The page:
RORY CLEMENTS writes: I’m pretty sure that the bloke standing next to Nigel Lilburn is a chap named Doug Wythe. He became editor of the East Kent Mercury when my wonderful first editor, Dick Jenkins, died while visiting Betteshanger Colliery. Haven’t seen Doug in almost 50 years but I have a feeling that he is also now deceased. 

ALAN FRAME reports: Sorry to be a bit Prodnosian but Hyphen’s Manchester memories need a little rejigging. The Great Denture Debacle involved not the kindly and cerebral Art Editor Bob Staton but Claude Lescure, the Production Editor.

Poor Claude lost his gnashers after his customary post-midnight session in the Press Club by which time Bob would have been tucked up in leafy Bramhall where his neighbours included Brian Redhead, then Northern Editor of the Grauniad. 

Staton and Lescure were rather different characters to say the least: Bob was an Oxford graduate and still had the air of scholarship. Claude could have been straight from central casting as a bit part spiv in a ‘50s black and white film. Shiny double breasted suits and sleeked back hair. 

They were part of a brilliant team at the Manchester office in the 60s which included, in my three years there, Ted Hodgson, Tony Fowler, Norman Luck, Jim Davies and many other future Fleet Street stars. Very happy days … especially for Claude when his teeth were restored to smiling duty.

BOB CUMMINGS reports: The head printer's name you were looking for would have been pipe-smoking Jim Ford whose son, Glynn became an MEP. A prodigious pint drinker if ever there was one.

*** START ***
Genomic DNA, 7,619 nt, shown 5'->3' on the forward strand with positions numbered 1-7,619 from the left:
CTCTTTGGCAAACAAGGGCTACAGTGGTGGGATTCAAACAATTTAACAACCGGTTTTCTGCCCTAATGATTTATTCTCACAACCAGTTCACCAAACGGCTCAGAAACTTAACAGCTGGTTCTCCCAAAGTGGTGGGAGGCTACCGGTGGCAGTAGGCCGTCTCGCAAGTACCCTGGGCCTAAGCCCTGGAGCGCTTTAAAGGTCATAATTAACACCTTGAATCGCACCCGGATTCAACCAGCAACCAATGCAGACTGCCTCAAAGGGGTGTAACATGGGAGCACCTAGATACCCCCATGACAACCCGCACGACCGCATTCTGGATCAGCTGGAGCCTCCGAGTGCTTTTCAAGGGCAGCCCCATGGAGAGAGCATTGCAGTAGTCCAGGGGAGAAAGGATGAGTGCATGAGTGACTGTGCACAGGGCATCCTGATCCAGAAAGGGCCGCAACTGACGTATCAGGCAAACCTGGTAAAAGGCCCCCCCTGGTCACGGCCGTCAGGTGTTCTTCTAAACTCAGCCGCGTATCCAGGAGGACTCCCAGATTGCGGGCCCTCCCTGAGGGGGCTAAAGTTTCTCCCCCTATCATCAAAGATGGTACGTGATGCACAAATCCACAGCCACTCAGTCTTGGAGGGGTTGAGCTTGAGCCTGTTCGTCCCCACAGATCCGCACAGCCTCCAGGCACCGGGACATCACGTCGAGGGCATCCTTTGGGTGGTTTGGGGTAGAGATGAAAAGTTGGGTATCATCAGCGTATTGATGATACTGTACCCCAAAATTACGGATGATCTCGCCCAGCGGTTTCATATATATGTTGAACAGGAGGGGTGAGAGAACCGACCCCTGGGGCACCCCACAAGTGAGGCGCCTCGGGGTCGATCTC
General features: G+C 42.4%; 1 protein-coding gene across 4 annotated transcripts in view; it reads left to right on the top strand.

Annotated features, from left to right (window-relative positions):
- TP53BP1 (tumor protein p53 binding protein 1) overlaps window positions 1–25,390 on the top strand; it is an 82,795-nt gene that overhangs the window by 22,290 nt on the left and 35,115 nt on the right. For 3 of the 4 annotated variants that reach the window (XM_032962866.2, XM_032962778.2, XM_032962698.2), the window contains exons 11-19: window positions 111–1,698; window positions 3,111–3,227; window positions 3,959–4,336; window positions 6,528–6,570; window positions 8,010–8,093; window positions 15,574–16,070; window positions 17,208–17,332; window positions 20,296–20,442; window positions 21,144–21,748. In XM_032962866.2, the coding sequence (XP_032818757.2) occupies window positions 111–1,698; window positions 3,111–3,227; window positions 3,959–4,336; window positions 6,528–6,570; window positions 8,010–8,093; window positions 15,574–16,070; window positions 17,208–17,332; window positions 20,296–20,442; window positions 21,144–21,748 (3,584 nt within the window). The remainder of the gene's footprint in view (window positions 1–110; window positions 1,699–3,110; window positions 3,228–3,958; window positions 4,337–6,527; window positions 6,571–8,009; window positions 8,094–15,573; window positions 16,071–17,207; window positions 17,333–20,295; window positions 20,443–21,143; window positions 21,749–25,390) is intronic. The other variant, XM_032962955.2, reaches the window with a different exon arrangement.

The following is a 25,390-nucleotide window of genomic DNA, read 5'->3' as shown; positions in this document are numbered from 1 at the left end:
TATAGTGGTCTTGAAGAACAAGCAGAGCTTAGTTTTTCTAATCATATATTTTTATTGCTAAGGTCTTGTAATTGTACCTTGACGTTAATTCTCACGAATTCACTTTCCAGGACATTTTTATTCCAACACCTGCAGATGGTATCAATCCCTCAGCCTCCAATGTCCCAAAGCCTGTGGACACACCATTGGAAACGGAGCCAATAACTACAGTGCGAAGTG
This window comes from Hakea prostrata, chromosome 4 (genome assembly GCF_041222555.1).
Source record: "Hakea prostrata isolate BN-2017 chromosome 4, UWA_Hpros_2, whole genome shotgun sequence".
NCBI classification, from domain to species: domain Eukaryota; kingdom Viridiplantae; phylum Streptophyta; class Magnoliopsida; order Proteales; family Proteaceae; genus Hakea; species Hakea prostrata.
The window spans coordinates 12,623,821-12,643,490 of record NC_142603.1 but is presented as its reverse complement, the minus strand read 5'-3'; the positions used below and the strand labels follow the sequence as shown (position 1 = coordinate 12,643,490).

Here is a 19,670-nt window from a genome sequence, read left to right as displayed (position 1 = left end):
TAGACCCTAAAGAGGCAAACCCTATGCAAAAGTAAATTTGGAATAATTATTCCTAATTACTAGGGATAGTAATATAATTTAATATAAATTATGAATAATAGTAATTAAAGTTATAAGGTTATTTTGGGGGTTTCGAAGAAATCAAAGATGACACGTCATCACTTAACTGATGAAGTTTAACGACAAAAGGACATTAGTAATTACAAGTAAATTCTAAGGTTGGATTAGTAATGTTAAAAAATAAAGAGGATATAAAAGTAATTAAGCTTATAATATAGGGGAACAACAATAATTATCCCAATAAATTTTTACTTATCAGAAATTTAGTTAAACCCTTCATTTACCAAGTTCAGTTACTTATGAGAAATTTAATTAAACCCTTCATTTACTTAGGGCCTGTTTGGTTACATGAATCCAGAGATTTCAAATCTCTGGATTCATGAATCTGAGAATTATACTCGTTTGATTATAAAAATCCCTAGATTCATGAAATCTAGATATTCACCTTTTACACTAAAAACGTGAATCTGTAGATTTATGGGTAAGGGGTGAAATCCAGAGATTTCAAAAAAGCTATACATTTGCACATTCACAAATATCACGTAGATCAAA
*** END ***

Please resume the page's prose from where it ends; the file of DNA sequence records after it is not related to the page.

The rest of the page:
*****

After reading the above comments, JOHN FOX-CLINCH responds:

If it was later in the Seventies it would have been Brian Diggle whose office was based in The Land 'O Cakes although the false teeth story sounds more like big Jim. 

It’s great that my earlier article and picture stirred some memories from the ‘60s and ‘70s, even if some don’t quite match mine. In particular, Alan Frame remembers my Bob Staton story as one that applied to Claude Lescure. 

Claude was on the back bench when arrived in Ancoats Street — not a particularly tall guy with a black moustache and quite affable. I didn’t know him well but was told he started out as a messenger boy and worked his way up. Was he the guy who lost his false teeth in a gent’s urinal? It’s not the way I remember it although after further thought I now realise that Bob’s drinking buddy was not the head printer but the boss of the process department. That makes sense because Bob and Reg worked closely producing all the pictures and art work. They were, I think, both then in their fifties — Reg was average build with whitish hair and a wicked sense of humour. And I have a memory of him telling the false teeth story while Bob laughed sheepishly. A false memory? Who knows, certainly not me.

The art desk in those days was not about page design but processing art work and, aside from a desk of three subs, there were at least three full-time artists on duty every night to work their magic on the pictures, including moving footballs to make the action pictures more exciting — a practice no longer allowed. 

As a Cambridge University graduate, Bob was a quiet, cultured sort of guy but he was also a discreet toper, hence he and Reg would leave the office together most nights. He used to organise a party annually at his house for close friends and colleagues and their wives, hosted by his elegant wife. But we were told not to mention it in the office as he didn’t want too many people to expect invitations.